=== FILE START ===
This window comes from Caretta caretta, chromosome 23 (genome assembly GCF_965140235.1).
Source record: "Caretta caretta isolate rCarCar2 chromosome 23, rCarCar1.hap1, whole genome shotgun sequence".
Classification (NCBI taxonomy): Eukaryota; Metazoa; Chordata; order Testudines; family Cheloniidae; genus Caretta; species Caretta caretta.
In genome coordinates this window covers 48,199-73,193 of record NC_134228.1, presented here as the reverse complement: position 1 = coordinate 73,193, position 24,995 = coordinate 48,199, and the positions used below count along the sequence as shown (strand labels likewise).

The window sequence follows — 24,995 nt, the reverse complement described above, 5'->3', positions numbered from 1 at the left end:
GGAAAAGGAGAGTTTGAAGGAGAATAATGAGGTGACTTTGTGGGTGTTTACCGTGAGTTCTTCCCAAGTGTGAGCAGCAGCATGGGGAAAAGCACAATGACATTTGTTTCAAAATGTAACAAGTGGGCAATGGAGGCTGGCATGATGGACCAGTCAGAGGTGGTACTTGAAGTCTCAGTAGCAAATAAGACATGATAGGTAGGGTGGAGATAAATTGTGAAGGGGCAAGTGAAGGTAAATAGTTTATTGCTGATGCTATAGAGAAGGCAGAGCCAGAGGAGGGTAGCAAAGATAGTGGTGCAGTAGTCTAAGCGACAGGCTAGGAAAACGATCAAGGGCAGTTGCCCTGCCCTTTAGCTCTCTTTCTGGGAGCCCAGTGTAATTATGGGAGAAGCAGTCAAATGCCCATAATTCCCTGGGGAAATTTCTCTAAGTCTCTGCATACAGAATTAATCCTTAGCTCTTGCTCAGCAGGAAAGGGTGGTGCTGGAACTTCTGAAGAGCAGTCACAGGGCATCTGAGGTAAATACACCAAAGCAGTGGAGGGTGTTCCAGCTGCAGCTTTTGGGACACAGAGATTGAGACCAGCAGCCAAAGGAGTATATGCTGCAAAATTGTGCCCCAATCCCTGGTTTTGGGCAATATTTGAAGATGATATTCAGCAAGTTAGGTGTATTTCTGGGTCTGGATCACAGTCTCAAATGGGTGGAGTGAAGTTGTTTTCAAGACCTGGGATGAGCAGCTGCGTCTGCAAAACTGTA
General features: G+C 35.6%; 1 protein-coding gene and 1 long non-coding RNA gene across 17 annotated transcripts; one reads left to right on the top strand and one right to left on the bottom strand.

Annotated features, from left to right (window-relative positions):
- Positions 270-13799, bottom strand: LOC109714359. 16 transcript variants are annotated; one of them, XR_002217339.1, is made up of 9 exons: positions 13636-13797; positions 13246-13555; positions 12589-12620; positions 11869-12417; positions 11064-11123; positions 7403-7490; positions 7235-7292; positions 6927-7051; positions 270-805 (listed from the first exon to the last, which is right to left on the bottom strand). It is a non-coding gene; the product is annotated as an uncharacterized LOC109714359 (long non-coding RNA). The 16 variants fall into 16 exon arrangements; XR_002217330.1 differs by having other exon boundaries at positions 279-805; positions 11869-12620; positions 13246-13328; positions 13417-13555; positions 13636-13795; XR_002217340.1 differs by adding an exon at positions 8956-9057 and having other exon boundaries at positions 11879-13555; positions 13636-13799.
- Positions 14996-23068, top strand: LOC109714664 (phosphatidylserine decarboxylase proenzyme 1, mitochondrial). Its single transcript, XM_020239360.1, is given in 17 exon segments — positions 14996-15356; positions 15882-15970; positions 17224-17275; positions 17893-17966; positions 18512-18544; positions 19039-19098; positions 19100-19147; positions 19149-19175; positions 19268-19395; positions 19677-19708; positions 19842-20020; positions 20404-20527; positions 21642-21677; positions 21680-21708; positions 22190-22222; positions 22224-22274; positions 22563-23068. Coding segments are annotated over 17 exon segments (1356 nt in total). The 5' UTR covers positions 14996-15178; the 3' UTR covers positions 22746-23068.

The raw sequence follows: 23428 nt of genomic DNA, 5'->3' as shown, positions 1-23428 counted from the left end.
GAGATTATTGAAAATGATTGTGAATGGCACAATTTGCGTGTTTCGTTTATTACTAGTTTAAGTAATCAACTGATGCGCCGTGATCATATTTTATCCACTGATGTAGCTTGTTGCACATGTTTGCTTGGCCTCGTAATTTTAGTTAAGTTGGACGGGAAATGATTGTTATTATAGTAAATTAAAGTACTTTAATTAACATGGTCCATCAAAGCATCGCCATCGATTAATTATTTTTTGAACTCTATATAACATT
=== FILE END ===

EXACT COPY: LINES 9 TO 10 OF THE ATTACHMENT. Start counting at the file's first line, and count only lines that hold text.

- Positions 270-13799, bottom strand: LOC109714359. 16 transcript variants are annotated; one of them, XR_002217339.1, is made up of 9 exons: positions 13636-13797; positions 13246-13555; positions 12589-12620; positions 11869-12417; positions 11064-11123; positions 7403-7490; positions 7235-7292; positions 6927-7051; positions 270-805 (listed from the first exon to the last, which is right to left on the bottom strand). It is a non-coding gene; the product is annotated as an uncharacterized LOC109714359 (long non-coding RNA). The 16 variants fall into 16 exon arrangements; XR_002217330.1 differs by having other exon boundaries at positions 279-805; positions 11869-12620; positions 13246-13328; positions 13417-13555; positions 13636-13795; XR_002217340.1 differs by adding an exon at positions 8956-9057 and having other exon boundaries at positions 11879-13555; positions 13636-13799.
- Positions 14996-23068, top strand: LOC109714664 (phosphatidylserine decarboxylase proenzyme 1, mitochondrial). Its single transcript, XM_020239360.1, is given in 17 exon segments — positions 14996-15356; positions 15882-15970; positions 17224-17275; positions 17893-17966; positions 18512-18544; positions 19039-19098; positions 19100-19147; positions 19149-19175; positions 19268-19395; positions 19677-19708; positions 19842-20020; positions 20404-20527; positions 21642-21677; positions 21680-21708; positions 22190-22222; positions 22224-22274; positions 22563-23068. Coding segments are annotated over 17 exon segments (1356 nt in total). The 5' UTR covers positions 14996-15178; the 3' UTR covers positions 22746-23068.